j. reports in a recent comment on Thoreau’s remark that things speak directly without metaphor while books speak in metaphor. This leads me to reflect on Wittgenstein’s glancing comments on aspects dawning, and Thoreau’s picking us up into an experiential awakening to dawns — evoking dawns, letting us sing along unselfconsciously with dawns that come upon us, overtake us, making analysis or reflection-about drop away. That’s very roughly put.
I think Wittgenstein and Kierkegaard both had a fear of the encroachment and entrenchment of the systematic that destroyed a sought immediacy with the world. Thoreau wanted to produce satisfactory narratives, renderings of the flow of things that attained the status of something like scripture, with great immediacy of impact. The ‘moments’ of dawning could be linked into ever wider patterns; whereas Wittgenstein settled for ‘micro-narratives’, satisfactions in disparate, unlinked, almost atomic single conversational exchanges, with no attempt to spin out connective narration, big Walden-type books. Both Wittgenstein and Kierkegaard speak as if it would be fine if, having gotten a discrete point, or series of them, we set their books aside as incidental to the rest of our lives. At least Postscript reads that way. I really think Thoreau wanted a different success; he wanted (crudely put) to be a best-selling author. (And SK of the early pseudonymous works had that in mind too.) And Thoreau thought there was a place for books to put under your pillow. A book could be read over and over for its redeeming flow. LW didn’t aspire to produce such books. Thoreau wants a book of continual dawning that weaves into itself the world-ever-dawning. Wittgenstein despaired of tying things together and left us what he acknowledged were only fragments, or what Kierkegaard called ‘crumbs of philosophy.’
Here’s a hope: that when Thoreau says things speak without metaphor he speaks of a naturalness of expression that is unselfconscious, one that we might come to share more continuously. If books seem filled with metaphor it’s because their speech lends itself to a kind of breakdown into the literal-and-figurative that can distract from a directness, immediacy, that has none of the detachment necessary for breaking out a figurative non-figurative contrast. The phenomenology of hearing brooks sing will end with the hearing. The phenomenology of my reading a poem in which brooks sing may begin with the poem and the brooks in it just singing, but often switches out of that immediacy of singing. We begin to place lyrics in the space of analysis in the way brooks don’t place their singing in the space of analysis.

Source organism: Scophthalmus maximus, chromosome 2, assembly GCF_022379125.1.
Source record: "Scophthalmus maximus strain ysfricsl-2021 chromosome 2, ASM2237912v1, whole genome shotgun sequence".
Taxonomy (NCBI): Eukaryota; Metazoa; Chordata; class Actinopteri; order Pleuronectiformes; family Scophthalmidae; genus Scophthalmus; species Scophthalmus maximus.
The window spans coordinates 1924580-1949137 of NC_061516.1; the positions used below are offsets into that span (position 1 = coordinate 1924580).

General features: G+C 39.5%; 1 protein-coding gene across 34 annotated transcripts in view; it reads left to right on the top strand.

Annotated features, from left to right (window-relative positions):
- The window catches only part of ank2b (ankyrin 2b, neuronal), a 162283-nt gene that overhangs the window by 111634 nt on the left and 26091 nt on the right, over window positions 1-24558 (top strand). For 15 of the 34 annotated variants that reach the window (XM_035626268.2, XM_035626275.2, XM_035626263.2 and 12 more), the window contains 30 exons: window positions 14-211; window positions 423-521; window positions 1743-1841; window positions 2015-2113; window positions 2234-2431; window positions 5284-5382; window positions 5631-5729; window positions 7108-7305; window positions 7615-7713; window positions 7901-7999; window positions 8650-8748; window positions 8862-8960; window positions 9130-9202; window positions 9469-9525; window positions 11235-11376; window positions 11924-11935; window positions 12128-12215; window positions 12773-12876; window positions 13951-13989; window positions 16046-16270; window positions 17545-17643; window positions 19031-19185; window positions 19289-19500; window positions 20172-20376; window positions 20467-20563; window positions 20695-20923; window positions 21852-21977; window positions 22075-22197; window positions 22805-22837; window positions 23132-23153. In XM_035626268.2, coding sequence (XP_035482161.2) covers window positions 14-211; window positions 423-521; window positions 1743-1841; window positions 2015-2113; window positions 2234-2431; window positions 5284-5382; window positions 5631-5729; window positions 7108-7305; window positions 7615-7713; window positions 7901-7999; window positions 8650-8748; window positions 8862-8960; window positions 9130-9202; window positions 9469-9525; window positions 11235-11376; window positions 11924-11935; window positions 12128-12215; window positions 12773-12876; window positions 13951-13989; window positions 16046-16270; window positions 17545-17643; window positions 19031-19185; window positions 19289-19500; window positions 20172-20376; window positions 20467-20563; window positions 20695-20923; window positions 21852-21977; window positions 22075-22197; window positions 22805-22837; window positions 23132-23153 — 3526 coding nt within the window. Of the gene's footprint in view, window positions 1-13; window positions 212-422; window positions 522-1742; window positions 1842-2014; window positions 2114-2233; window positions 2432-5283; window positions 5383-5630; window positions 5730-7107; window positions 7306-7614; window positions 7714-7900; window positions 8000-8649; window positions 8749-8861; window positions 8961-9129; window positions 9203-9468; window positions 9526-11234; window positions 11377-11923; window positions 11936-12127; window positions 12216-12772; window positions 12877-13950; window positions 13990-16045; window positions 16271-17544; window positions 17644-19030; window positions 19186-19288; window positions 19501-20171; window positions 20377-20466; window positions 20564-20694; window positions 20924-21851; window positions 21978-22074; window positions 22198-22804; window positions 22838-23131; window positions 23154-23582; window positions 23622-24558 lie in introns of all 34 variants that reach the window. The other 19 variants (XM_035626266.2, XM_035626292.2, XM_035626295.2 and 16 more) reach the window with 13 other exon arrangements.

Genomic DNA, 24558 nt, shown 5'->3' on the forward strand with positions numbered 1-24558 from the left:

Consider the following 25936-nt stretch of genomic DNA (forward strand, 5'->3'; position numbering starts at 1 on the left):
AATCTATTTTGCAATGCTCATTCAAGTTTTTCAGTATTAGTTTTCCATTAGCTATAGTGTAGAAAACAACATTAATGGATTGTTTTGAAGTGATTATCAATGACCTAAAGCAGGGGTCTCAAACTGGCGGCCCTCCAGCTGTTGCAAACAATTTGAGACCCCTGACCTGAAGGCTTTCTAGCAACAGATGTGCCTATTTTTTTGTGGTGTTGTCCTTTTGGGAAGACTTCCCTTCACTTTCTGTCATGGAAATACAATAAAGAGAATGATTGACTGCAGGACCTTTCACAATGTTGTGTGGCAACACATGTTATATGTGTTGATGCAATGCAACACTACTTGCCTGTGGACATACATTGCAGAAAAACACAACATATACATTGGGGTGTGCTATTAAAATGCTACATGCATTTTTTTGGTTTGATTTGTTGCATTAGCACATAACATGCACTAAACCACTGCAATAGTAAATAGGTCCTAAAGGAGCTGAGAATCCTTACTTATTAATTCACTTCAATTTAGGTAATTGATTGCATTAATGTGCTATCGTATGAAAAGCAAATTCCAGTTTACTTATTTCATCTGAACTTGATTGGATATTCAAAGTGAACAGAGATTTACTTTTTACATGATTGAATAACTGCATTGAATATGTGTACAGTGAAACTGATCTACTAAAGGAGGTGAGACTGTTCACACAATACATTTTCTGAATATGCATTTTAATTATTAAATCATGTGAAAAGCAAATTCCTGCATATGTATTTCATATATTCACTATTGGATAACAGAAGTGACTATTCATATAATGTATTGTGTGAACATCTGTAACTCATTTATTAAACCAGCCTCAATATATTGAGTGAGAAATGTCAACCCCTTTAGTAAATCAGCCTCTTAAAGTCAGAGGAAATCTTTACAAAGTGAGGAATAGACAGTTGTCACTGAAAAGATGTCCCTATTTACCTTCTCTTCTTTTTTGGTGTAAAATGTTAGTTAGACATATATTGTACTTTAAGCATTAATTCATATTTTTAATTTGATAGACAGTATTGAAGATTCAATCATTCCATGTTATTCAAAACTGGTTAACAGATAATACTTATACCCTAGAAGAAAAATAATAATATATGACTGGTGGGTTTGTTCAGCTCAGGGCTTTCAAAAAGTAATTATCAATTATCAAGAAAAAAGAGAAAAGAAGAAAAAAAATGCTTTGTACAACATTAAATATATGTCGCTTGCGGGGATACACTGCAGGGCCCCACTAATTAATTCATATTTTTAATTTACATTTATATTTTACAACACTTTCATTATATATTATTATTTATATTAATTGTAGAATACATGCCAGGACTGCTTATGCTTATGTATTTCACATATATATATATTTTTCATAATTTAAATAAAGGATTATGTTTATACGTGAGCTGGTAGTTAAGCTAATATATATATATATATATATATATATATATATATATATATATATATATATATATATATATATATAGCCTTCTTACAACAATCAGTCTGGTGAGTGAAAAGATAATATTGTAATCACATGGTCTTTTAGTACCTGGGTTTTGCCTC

My hope is that I don’t let skill and interest in analysis crowd out having evermore of my life consist in hearing language-as-it-sings, as in lyrics, where the satisfaction doesn’t at all require that I note the metaphors at work in the lyrics. On such occasion, I just sing along, consciousness just sings along, like brooks, not like poems about brooks singing, or analysis of what it could mean for a brook to sing, or the ‘knowing’ that of course ‘it’s a metaphor — brooks can’t really sing.’ When they do sing for me I undergo transformation, minute by minute. I think theater people read poetry-for-stage-performance in a ‘happy ignorance’ of analysis. Thoreau aspired aiding and abetting that sort of life-flow-for-readers where his books and life were in ever amplifying feedback loops. Wittgenstein didn’t have an aspiration to write that way, and I suspect, thought it ‘couldn’t be done any more,’ almost the way Adorno said lyrical poetry could not be written after Auschwitz.
All very rough and unfinished . . . thanks j.